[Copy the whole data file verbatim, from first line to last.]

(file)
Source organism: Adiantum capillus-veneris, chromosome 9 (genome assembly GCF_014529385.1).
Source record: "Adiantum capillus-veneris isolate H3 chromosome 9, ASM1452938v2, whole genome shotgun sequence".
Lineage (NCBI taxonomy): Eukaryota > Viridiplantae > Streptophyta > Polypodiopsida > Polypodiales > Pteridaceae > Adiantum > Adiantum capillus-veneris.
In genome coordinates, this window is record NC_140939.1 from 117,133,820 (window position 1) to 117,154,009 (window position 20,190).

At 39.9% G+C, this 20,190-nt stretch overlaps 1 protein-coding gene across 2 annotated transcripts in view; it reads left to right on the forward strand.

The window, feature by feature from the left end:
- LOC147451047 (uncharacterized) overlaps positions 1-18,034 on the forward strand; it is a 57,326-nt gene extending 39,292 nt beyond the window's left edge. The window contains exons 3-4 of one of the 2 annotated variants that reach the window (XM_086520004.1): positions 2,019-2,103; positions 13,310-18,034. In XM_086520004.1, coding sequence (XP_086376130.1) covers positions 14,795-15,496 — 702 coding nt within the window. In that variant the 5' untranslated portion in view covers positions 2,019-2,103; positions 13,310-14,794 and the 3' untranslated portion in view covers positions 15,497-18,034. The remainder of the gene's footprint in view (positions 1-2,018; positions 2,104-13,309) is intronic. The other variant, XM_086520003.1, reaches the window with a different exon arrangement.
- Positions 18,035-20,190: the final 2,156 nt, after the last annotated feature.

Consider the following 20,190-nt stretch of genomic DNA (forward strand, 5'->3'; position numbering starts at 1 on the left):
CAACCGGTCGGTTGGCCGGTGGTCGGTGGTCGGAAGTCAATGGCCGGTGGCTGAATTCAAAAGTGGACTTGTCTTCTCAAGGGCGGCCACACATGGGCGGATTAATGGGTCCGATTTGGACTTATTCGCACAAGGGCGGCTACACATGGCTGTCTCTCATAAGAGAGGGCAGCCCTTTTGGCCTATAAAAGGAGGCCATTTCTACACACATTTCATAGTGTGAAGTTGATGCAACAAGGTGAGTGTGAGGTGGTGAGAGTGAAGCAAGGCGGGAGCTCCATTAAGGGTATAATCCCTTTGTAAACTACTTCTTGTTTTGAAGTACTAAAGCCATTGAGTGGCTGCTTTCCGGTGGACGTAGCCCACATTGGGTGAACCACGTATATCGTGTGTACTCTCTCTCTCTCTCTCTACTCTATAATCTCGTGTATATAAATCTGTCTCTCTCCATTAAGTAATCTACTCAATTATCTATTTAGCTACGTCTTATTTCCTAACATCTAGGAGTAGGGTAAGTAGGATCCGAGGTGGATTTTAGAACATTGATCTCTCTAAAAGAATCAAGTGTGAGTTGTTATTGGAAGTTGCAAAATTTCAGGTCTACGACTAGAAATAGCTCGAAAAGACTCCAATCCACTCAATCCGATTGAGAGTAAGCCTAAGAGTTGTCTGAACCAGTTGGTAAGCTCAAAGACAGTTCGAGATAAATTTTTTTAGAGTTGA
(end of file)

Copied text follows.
Source organism: Adiantum capillus-veneris, chromosome 9 (genome assembly GCF_014529385.1).
Source record: "Adiantum capillus-veneris isolate H3 chromosome 9, ASM1452938v2, whole genome shotgun sequence".
Lineage (NCBI taxonomy): Eukaryota > Viridiplantae > Streptophyta > Polypodiopsida > Polypodiales > Pteridaceae > Adiantum > Adiantum capillus-veneris.
In genome coordinates, this window is record NC_140939.1 from 117,133,820 (window position 1) to 117,154,009 (window position 20,190).

At 39.9% G+C, this 20,190-nt stretch overlaps 1 protein-coding gene across 2 annotated transcripts in view; it reads left to right on the forward strand.

The window, feature by feature from the left end:
- LOC147451047 (uncharacterized) overlaps positions 1-18,034 on the forward strand; it is a 57,326-nt gene extending 39,292 nt beyond the window's left edge. The window contains exons 3-4 of one of the 2 annotated variants that reach the window (XM_086520004.1): positions 2,019-2,103; positions 13,310-18,034. In XM_086520004.1, coding sequence (XP_086376130.1) covers positions 14,795-15,496 — 702 coding nt within the window. In that variant the 5' untranslated portion in view covers positions 2,019-2,103; positions 13,310-14,794 and the 3' untranslated portion in view covers positions 15,497-18,034. The remainder of the gene's footprint in view (positions 1-2,018; positions 2,104-13,309) is intronic. The other variant, XM_086520003.1, reaches the window with a different exon arrangement.
- Positions 18,035-20,190: the final 2,156 nt, after the last annotated feature.

Consider the following 20,190-nt stretch of genomic DNA (forward strand, 5'->3'; position numbering starts at 1 on the left):
CAACCGGTCGGTTGGCCGGTGGTCGGTGGTCGGAAGTCAATGGCCGGTGGCTGAATTCAAAAGTGGACTTGTCTTCTCAAGGGCGGCCACACATGGGCGGATTAATGGGTCCGATTTGGACTTATTCGCACAAGGGCGGCTACACATGGCTGTCTCTCATAAGAGAGGGCAGCCCTTTTGGCCTATAAAAGGAGGCCATTTCTACACACATTTCATAGTGTGAAGTTGATGCAACAAGGTGAGTGTGAGGTGGTGAGAGTGAAGCAAGGCGGGAGCTCCATTAAGGGTATAATCCCTTTGTAAACTACTTCTTGTTTTGAAGTACTAAAGCCATTGAGTGGCTGCTTTCCGGTGGACGTAGCCCACATTGGGTGAACCACGTATATCGTGTGTACTCTCTCTCTCTCTCTCTACTCTATAATCTCGTGTATATAAATCTGTCTCTCTCCATTAAGTAATCTACTCAATTATCTATTTAGCTACGTCTTATTTCCTAACATCTAGGAGTAGGGTAAGTAGGATCCGAGGTGGATTTTAGAACATTGATCTCTCTAAAAGAATCAAGTGTGAGTTGTTATTGGAAGTTGCAAAATTTCAGGTCTACGACTAGAAATAGCTCGAAAAGACTCCAATCCACTCAATCCGATTGAGAGTAAGCCTAAGAGTTGTCTGAACCAGTTGGTAAGCTCAAAGACAGTTCGAGATAAATTTTTTTAGAGTTGA